Hi sandrabusby,

I am glad you feel inspired to look more into The Work, and thank you for your comment.

Melovy profile image

Melovy 4 years ago from UK Author

Miakouna, thank you.

Melovy profile image

Melovy 4 years ago from UK Author

Hi Marcy,

Yes, indeed, we torture ourselves, and so needlessly. What I’ve noticed most since I began to seriously question many of my stressful beliefs and judgements is that meaningful change is far more likely to happen when I let go of those judgements.

So glad you found this useful, and thanks for your comment.

Melovy profile image

Melovy 4 years ago from UK Author

HI Bill,

I’m sure you will enjoy learning more of Katie; I know that many people from 12-step programs also use this process so I think they go well together. Thanks very much for your kind comment.

Melovy profile image

Melovy 4 years ago from UK Author

Hi Ardie,

Good to see you here! I read your very bravely written OCD hub, and I think you would find this a benefit. It has been such a blessing in my life. Thanks very much for your kind comment.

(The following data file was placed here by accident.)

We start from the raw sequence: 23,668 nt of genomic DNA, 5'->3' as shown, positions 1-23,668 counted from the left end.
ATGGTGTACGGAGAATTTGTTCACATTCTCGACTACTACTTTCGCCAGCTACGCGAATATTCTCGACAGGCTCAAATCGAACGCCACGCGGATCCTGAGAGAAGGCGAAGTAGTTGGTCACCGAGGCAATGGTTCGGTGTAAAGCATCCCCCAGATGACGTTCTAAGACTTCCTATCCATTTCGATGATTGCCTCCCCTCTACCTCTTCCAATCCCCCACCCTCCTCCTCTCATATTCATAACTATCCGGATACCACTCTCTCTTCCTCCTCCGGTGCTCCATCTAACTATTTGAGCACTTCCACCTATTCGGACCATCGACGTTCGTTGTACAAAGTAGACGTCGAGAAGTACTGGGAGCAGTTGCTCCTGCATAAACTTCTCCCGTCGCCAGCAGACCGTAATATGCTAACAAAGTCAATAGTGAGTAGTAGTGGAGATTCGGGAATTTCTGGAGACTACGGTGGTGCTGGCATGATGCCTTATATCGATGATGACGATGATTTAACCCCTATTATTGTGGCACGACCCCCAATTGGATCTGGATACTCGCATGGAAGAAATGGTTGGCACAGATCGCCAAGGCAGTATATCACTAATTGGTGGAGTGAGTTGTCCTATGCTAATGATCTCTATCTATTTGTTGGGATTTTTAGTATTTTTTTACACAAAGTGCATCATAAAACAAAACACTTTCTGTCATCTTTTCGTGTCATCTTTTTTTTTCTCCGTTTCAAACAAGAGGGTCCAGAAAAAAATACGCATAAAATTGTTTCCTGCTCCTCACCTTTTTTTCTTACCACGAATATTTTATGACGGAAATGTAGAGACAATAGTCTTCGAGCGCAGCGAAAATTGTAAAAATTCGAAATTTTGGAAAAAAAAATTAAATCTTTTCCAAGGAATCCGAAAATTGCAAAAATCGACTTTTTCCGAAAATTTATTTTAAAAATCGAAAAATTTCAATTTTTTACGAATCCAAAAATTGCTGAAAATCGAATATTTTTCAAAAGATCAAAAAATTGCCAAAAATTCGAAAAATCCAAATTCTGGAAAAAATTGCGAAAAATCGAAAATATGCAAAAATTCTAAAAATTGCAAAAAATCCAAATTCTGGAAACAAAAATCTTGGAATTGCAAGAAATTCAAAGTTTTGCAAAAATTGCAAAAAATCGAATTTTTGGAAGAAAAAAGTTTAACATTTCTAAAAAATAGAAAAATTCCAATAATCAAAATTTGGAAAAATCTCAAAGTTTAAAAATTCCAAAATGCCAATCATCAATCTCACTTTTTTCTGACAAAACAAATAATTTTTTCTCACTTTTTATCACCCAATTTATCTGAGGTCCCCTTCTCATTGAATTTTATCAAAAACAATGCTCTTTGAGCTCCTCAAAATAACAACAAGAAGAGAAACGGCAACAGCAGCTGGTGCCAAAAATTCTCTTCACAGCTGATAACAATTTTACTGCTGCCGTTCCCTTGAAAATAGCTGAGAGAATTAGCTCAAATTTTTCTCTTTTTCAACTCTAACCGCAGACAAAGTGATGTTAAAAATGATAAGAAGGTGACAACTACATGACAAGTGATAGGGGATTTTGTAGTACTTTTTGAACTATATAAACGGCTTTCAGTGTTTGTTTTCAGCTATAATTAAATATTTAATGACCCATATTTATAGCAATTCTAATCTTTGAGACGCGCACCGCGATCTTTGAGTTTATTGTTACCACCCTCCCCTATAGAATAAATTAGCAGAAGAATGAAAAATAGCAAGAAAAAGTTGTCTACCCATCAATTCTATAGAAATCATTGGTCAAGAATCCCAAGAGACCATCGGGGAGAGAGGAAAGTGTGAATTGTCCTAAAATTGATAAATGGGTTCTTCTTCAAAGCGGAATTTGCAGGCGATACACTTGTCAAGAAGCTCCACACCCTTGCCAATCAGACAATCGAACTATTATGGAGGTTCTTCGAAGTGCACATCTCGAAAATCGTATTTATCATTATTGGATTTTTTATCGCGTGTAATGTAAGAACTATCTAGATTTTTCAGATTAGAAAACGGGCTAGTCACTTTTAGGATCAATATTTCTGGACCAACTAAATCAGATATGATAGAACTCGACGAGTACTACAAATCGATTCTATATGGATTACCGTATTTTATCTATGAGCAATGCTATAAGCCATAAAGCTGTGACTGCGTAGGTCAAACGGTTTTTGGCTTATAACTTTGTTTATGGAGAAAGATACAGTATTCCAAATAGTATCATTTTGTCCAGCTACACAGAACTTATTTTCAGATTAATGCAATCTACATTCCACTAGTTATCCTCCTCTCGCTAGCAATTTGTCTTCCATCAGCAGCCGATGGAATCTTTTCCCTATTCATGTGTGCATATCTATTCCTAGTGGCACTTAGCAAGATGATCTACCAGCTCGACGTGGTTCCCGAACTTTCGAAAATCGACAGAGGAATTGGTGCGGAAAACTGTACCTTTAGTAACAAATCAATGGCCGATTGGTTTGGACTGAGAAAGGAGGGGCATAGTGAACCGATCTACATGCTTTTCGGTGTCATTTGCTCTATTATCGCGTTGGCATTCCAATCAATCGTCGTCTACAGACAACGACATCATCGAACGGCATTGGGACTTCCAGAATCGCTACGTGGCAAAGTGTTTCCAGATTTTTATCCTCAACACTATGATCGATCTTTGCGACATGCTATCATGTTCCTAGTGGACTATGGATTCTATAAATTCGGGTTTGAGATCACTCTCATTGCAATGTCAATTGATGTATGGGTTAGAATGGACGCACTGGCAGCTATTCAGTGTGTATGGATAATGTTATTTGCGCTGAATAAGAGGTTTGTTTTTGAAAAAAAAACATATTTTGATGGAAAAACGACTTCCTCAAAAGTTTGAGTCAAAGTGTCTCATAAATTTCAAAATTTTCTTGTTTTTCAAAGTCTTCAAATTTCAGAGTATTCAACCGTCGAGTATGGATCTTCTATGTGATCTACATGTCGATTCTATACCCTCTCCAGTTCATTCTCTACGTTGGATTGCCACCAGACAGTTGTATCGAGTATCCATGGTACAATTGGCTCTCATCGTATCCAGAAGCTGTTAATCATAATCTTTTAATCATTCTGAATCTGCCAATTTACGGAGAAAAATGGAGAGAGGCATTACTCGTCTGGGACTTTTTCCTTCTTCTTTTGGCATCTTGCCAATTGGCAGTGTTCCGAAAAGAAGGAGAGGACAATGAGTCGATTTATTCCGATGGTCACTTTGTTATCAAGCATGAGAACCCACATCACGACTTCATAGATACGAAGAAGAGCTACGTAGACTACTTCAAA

Melovy profile image

Melovy 4 years ago from UK Author

HI TKs view,

Glad to see you here. I so agree that focusing on what I don’t want makes it stronger - if my kids fight and I think they must stop it, then next thing that happens is I am trying to assert my will over theirs, which is of course what they were doing.

I really like your idea of focusing on the qualities you want in your life. Thanks so much for that, it’s given me lots of food for thought.

Melovy profile image

Melovy 4 years ago from UK Author


Thank you all so much for your comments. I was not sure if I would be able to convey the huge benefits and blessing I feel The Work has given me, and I have felt so awed reading all the comments.

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kelleyward 4 years ago